Cosa fare?

If you suspect environmental factors are to blame, the best choice is to create changes in your lifestyle to be able to decrease these environmental causes. Switching to non-toxic, natural cleaning products and chemical-free personal care products can help or remove a number of the environmental triggers. Purchase natural, breathable fabrics such as cotton (organic if possible) and always wash clothes several times before wearing. Use just fragrance-free products and chemical-free laundry detergents, and wash in very hot water to reduce dust mites. Finally, eliminate smoking inside, and clean up indoor air with a powerful HEPA air filter to reduce other airborne triggers like pollen and dust.

Moisture is the next step to successful therapy. Properly moisturized skin is healthier, more resilient and flexible, and creates a more effective barrier against pathogens. Drinking sufficient water is the first step in helping your skin stay hydrated. Avoid extremely salty foods, preservatives, caffeine and some other trigger foods, which might dehydrate you in addition to your skin.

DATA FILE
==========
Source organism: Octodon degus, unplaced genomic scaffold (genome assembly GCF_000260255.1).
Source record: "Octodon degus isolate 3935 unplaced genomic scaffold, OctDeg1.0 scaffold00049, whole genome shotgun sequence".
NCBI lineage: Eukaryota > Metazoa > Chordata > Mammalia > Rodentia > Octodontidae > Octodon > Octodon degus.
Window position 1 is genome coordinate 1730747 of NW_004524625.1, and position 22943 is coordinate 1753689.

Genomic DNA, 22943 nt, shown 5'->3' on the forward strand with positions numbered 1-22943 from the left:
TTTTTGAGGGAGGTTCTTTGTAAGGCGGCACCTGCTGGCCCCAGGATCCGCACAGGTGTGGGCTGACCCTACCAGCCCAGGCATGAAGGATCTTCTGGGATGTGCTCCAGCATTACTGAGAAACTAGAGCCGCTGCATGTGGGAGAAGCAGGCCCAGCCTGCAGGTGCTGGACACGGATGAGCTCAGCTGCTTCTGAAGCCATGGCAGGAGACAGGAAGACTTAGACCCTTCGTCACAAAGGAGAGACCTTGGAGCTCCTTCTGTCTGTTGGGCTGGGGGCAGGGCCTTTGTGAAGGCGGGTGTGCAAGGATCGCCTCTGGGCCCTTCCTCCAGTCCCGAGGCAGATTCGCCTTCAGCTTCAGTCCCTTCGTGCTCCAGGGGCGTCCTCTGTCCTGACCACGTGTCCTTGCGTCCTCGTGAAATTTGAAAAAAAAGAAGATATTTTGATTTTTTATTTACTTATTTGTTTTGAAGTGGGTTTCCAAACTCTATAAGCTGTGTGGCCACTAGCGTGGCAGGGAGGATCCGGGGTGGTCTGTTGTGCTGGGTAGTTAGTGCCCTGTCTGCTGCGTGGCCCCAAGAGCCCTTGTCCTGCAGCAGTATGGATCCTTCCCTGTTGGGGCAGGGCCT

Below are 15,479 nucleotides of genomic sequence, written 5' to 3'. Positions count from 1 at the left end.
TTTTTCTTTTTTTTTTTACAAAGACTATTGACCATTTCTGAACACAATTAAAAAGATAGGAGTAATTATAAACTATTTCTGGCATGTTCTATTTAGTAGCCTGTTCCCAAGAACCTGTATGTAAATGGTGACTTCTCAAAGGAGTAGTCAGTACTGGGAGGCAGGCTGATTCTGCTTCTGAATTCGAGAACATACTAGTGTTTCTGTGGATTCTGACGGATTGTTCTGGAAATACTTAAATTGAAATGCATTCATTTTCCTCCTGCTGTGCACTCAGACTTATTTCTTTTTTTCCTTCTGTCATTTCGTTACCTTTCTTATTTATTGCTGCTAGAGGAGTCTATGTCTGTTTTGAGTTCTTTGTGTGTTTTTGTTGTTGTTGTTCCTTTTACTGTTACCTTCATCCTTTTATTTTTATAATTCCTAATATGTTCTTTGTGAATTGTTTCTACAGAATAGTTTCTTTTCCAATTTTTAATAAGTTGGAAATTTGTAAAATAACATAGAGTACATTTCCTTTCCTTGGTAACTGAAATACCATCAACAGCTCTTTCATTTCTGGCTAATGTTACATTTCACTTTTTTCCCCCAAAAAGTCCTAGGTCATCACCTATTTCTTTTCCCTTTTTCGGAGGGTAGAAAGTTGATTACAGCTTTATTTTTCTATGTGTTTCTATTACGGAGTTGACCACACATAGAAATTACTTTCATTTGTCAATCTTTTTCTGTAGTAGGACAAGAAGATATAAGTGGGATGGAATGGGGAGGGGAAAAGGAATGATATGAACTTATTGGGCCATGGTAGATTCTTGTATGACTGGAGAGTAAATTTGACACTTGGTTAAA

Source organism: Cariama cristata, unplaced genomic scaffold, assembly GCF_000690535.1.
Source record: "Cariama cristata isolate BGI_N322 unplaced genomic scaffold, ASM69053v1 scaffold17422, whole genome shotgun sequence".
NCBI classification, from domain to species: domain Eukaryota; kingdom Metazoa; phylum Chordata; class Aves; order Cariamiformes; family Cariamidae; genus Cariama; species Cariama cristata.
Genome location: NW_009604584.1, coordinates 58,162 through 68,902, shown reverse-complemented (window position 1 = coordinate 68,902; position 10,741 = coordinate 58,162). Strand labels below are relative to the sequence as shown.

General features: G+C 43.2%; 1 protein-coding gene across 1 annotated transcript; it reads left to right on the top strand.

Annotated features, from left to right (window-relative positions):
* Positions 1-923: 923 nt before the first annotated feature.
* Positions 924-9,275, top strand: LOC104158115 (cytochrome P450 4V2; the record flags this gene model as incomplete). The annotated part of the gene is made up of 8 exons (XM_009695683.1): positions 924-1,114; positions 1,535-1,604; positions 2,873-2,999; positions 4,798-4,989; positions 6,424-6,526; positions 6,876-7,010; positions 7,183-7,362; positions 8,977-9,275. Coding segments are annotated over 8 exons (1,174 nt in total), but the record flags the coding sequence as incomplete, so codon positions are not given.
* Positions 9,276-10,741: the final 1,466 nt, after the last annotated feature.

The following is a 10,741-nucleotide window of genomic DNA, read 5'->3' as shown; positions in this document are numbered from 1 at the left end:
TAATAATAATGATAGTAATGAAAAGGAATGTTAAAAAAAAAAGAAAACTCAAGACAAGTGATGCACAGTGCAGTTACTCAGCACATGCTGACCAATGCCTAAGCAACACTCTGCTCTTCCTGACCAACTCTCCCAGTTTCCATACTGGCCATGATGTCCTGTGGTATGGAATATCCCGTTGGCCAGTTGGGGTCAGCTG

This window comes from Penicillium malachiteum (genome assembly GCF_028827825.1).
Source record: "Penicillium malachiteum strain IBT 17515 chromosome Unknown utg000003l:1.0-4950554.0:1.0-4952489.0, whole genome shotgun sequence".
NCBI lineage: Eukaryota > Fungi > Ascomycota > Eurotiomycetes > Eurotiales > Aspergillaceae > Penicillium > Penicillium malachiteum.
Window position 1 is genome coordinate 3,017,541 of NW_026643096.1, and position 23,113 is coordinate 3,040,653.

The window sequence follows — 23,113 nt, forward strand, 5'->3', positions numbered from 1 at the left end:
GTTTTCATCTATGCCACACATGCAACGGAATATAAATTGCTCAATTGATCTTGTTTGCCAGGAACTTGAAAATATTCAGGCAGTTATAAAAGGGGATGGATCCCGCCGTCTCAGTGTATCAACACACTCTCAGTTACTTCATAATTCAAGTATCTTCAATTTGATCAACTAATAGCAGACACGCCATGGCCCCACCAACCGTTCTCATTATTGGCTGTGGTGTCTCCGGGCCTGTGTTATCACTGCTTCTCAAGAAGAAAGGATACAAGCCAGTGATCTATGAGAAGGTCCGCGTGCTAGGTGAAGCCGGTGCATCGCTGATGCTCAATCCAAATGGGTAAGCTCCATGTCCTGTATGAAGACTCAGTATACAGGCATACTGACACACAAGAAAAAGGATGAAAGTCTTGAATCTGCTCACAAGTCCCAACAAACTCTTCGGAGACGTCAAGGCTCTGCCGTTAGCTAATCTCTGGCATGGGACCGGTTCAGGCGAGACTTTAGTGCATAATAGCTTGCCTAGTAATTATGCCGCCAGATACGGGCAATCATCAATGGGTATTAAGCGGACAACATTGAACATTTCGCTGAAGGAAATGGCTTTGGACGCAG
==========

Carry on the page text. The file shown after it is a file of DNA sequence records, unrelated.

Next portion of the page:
Don’t soak too long in hot tubs or take hot showers; they rob skin of moisture and aggravate inflammation. Short, lukewarm showers with a gentle, non-drying soap are best. Moreover, think about installing a de-chlorinating water filter on your shower to eliminate potentially irritating chemicals that can dry and irritate your skin. After showering, always employ an effective moisturizer immediately to lock in moisture.

Finally, you’ll have to take care of the symptoms. Avoid moisturizers and lotions with fragrance, alcohol or other chemical ingredients that are bothersome. Natural remedies are just as powerful or more so than steroids to treat the itching and encourage recovery, without the unwanted side effects. Beneficial ingredients to look for are oatmeal, shea butter, cocoa butter and carrot seed oil. Additional extracts and oils which have been demonstrated to be effective are sunflower, Cardiospermum halibacum, neem, rose hip, calendula and cranberry seed.